In March 2002, Alberta’s Tory government unveiled an $11.7-million tobacco reduction strategy and a provincial tax hike on cigarettes—an extra $2.25 per pack—said to be the largest one-time smoking tax increase anywhere in the world. In the ensuing 12 months, cigarette sales dropped 25 per cent, according to Alberta Revenue. Statistics Canada reported 44,000 fewer smokers in the province. Despite declining sales, tobacco tax revenue jumped to $618-million in 2002/03, up from $373-mil- lion in the previous fiscal year. In 2003/04, the province raked in $671-million in tobacco taxes.
With all this money flowing into provincial coffers, it would seem the government has no motivation to restrict tobacco use, but research suggests that there are savings to be realized from tobacco control. A 2003 report produced by the Ontario Tobacco Research Unit estimated that every dollar the Ontario government invested in tobacco reduction would save at least $3 in public health spending. Based on its tobacco control investments, the California government came up with similar numbers.
Smoking, once the epitome of cowboy cool, now conjures images of chemotherapy.
Alan Shiell, a health economist in the University of Calgary’s department of community health sciences, says there is some debate about the economics of tobacco reduction. Smokers pay into pension funds, for instance, but tend to die before they use up all of their contributions. Does the economic burden of their health care costs outweigh the “savings” that result from their early deaths? Regardless of the answer, the investment is worth it. “Whether tobacco use is a net cost or benefit in financial terms is not the issue,” Shiell says. “No matter what the financial consequences, tobacco use costs society in terms of forgone health…. Typically, smoking cessation programs come out very cost effective. They are not high cost ways of improving health.”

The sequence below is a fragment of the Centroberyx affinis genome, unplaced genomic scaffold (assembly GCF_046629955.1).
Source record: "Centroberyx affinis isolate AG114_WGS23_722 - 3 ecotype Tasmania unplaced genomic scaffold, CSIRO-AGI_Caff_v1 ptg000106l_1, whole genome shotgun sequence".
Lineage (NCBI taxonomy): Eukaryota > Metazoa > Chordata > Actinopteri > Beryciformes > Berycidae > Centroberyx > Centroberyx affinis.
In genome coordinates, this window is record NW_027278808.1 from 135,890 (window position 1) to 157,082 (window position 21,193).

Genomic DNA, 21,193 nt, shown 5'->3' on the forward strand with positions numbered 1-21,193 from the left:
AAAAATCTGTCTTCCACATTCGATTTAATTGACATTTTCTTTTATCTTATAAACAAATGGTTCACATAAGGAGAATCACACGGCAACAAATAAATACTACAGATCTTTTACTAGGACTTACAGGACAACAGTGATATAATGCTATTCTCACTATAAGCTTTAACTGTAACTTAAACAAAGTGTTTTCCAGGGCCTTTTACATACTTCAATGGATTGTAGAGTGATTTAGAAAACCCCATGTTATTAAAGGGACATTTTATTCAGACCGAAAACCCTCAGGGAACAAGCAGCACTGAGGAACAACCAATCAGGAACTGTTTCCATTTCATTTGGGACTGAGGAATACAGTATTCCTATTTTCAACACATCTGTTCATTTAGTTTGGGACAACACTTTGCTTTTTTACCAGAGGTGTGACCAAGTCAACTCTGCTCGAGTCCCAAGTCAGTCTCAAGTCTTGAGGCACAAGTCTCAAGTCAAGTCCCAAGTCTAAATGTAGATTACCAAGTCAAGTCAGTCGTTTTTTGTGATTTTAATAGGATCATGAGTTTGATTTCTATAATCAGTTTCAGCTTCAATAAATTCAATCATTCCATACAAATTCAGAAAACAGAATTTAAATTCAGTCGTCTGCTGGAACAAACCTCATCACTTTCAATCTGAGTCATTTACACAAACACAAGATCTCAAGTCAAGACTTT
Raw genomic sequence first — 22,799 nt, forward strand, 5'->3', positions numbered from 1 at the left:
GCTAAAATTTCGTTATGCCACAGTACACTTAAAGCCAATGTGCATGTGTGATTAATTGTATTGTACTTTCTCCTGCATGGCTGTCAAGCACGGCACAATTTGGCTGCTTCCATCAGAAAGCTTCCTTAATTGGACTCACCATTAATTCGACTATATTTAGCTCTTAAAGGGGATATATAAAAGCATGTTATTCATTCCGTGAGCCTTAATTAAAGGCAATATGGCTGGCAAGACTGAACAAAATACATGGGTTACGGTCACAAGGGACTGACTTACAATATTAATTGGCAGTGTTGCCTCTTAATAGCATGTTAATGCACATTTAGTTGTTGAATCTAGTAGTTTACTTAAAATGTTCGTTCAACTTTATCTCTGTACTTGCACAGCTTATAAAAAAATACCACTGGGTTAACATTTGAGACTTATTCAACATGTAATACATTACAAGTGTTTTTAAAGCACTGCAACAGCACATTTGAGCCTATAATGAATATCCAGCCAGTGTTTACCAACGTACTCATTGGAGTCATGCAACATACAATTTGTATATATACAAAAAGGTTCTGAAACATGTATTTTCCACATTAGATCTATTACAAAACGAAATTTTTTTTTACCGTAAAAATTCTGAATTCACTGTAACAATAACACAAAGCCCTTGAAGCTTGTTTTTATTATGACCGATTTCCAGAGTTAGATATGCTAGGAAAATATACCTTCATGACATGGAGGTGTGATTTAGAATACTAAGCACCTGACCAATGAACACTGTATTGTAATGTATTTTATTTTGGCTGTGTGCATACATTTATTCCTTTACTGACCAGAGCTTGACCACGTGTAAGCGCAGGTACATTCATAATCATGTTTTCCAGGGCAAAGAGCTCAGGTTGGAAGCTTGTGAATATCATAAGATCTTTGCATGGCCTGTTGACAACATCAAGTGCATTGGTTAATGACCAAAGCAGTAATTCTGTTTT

The Alberta government spends about $4 per citizen on tobacco reduction programs, the highest annual per capita investment in Canada. That totals about $12.4-million a year—a significant amount, to be sure, but still only 5 per cent of the $245-million revenue increase Alberta generated in tobacco taxes in one year. It also falls short of spending in several American states, such as the $10 per resident rate in Massachusetts, or the roughly $15 spent per resident in Mississippi, which is comparable in size to Alberta. Moreover, some states, such as California, have com- bined tax increases and increased tobacco control spending with outright bans on smoking in public places. This not only reduces exposure to secondhand smoke, and therefore reduces health care costs, but also limits the number of people who get addicted in the first place. These restrictions “denormalize” the tobacco habit, which subtly alters the permissive culture that perpetuates the cycle of addiction.
To gauge public attitudes toward bans, the Alberta Alcohol and Drug Abuse Commission surveyed 3,000 Albertans in 2003. Support for comprehensive workplace bans was overwhelming at 78 per cent. Even rural respondents, who tend to be more conservative, were 75 per cent in favour of a workplace ban. Survey results weren’t entirely consistent, though. Only 46 per cent felt bans should include bars and lounges, which are workplaces for many people in the province’s hospitality industry.